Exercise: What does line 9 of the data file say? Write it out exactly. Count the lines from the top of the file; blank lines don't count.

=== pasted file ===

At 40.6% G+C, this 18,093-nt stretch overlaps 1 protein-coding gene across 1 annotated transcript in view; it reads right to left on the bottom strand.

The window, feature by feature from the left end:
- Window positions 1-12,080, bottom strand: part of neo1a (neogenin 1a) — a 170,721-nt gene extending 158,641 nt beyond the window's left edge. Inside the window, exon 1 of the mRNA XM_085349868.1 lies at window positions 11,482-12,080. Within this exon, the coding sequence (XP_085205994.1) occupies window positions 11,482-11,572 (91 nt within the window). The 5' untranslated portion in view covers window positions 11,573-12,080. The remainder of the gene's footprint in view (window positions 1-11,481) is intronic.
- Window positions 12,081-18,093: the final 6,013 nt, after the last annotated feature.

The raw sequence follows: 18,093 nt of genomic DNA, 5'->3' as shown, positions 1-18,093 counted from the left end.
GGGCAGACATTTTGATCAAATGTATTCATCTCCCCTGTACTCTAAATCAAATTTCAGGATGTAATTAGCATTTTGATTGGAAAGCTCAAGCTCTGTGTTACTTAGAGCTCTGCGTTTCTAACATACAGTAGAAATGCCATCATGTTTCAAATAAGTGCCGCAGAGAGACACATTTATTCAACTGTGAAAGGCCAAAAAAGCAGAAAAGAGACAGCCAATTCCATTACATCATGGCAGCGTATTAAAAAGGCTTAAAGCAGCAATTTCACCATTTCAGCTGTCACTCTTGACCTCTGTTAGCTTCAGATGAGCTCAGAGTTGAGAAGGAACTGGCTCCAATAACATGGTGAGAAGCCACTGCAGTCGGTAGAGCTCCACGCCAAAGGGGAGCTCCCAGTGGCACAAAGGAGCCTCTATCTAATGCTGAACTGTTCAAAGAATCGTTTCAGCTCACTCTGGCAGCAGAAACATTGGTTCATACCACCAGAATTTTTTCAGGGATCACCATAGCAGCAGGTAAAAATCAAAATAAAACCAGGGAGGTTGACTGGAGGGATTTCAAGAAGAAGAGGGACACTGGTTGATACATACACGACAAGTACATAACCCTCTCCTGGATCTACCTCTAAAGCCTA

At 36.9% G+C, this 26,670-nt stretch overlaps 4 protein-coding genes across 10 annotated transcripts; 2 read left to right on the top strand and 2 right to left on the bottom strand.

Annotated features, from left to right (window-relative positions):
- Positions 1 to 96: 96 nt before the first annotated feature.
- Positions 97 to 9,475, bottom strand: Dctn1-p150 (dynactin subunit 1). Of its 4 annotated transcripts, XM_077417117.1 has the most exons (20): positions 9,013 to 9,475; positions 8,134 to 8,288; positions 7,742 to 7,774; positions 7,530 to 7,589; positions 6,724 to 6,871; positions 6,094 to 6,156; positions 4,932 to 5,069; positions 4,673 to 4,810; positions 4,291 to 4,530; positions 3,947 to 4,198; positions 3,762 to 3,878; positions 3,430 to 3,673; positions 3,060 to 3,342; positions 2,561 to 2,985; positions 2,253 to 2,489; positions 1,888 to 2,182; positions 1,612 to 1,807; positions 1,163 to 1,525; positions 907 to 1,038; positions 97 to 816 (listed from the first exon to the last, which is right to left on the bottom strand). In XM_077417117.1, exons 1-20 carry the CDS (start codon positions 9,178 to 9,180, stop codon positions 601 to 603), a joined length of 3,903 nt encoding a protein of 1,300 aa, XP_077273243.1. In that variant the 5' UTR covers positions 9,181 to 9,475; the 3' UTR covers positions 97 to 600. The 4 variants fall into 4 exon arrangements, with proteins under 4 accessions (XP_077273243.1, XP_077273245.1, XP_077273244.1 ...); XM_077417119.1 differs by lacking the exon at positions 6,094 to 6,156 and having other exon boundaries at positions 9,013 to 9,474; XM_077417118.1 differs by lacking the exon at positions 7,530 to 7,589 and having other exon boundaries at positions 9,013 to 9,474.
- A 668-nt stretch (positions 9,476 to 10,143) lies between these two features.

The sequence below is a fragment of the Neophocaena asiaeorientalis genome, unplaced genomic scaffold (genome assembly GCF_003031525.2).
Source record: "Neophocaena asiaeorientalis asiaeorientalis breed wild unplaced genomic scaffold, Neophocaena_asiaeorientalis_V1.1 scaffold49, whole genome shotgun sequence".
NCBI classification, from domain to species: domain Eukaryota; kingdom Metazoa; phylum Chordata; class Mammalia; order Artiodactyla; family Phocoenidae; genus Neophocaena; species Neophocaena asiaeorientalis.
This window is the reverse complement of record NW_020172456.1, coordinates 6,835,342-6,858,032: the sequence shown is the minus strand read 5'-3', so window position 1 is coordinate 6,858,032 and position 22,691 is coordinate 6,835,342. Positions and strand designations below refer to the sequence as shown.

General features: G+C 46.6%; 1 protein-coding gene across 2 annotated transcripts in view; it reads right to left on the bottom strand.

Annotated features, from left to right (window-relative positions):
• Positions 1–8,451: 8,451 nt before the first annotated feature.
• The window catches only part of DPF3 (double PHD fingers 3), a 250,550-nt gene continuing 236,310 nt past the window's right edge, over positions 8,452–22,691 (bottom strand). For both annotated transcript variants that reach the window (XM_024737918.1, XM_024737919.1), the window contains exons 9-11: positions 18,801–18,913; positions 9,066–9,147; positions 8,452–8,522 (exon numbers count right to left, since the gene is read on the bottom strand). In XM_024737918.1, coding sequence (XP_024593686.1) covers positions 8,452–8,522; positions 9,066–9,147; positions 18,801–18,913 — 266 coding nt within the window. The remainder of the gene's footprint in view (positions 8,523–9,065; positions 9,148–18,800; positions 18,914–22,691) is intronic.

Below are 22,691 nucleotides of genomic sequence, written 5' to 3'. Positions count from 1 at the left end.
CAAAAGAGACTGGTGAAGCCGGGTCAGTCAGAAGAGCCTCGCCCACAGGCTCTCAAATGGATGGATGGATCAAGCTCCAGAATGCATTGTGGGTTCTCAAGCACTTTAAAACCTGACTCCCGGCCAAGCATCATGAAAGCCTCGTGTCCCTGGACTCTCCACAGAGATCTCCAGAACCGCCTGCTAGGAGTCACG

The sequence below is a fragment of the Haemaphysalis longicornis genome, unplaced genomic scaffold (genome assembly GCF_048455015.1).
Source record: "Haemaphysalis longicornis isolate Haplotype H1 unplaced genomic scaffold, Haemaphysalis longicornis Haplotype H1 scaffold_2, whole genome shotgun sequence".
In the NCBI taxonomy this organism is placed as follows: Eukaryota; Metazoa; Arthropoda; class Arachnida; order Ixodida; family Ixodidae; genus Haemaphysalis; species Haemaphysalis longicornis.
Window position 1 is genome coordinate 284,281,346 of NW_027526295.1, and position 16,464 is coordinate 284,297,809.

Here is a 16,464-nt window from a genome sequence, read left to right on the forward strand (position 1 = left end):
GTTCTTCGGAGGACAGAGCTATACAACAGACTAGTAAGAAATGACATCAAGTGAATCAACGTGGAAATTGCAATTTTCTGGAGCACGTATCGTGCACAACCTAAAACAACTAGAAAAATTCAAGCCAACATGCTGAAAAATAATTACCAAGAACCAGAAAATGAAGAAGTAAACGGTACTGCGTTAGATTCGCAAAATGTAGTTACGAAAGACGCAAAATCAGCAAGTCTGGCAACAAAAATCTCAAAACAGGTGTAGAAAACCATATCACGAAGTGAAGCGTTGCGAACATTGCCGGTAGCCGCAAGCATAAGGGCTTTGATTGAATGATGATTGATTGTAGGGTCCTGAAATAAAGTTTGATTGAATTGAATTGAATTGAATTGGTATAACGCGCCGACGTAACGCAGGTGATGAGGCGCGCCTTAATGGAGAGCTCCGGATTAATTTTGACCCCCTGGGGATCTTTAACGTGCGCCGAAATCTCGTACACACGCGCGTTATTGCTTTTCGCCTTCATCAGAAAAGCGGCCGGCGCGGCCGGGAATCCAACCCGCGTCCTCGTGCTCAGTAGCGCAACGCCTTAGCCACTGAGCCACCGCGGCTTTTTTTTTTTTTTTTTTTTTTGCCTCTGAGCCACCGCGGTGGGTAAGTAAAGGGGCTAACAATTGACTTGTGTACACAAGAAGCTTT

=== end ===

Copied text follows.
- Positions 1 to 96: 96 nt before the first annotated feature.